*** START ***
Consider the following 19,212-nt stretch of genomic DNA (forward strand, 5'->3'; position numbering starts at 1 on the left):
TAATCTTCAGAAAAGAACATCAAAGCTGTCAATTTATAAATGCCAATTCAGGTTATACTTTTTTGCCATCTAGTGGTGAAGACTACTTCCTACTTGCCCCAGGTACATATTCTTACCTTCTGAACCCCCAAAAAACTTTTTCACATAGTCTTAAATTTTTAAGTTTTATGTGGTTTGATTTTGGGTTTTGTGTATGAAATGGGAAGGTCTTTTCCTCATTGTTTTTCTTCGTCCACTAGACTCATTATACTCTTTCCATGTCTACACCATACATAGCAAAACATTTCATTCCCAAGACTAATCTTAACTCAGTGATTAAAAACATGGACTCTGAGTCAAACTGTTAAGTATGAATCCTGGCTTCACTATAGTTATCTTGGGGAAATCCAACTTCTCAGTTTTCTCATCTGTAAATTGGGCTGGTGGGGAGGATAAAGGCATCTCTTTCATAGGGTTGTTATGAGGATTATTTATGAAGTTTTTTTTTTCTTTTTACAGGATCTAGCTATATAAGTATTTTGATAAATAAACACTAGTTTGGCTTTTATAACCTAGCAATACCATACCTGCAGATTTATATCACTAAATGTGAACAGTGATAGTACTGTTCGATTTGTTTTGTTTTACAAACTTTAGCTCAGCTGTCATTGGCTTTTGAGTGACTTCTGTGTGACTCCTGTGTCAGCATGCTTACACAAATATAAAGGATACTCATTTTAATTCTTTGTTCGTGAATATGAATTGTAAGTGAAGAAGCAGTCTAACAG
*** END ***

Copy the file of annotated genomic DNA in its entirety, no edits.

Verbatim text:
Consider the following 19,212-nt stretch of genomic DNA (forward strand, 5'->3'; position numbering starts at 1 on the left):
TAATCTTCAGAAAAGAACATCAAAGCTGTCAATTTATAAATGCCAATTCAGGTTATACTTTTTTGCCATCTAGTGGTGAAGACTACTTCCTACTTGCCCCAGGTACATATTCTTACCTTCTGAACCCCCAAAAAACTTTTTCACATAGTCTTAAATTTTTAAGTTTTATGTGGTTTGATTTTGGGTTTTGTGTATGAAATGGGAAGGTCTTTTCCTCATTGTTTTTCTTCGTCCACTAGACTCATTATACTCTTTCCATGTCTACACCATACATAGCAAAACATTTCATTCCCAAGACTAATCTTAACTCAGTGATTAAAAACATGGACTCTGAGTCAAACTGTTAAGTATGAATCCTGGCTTCACTATAGTTATCTTGGGGAAATCCAACTTCTCAGTTTTCTCATCTGTAAATTGGGCTGGTGGGGAGGATAAAGGCATCTCTTTCATAGGGTTGTTATGAGGATTATTTATGAAGTTTTTTTTTTCTTTTTACAGGATCTAGCTATATAAGTATTTTGATAAATAAACACTAGTTTGGCTTTTATAACCTAGCAATACCATACCTGCAGATTTATATCACTAAATGTGAACAGTGATAGTACTGTTCGATTTGTTTTGTTTTACAAACTTTAGCTCAGCTGTCATTGGCTTTTGAGTGACTTCTGTGTGACTCCTGTGTCAGCATGCTTACACAAATATAAAGGATACTCATTTTAATTCTTTGTTCGTGAATATGAATTGTAAGTGAAGAAGCAGTCTAACAG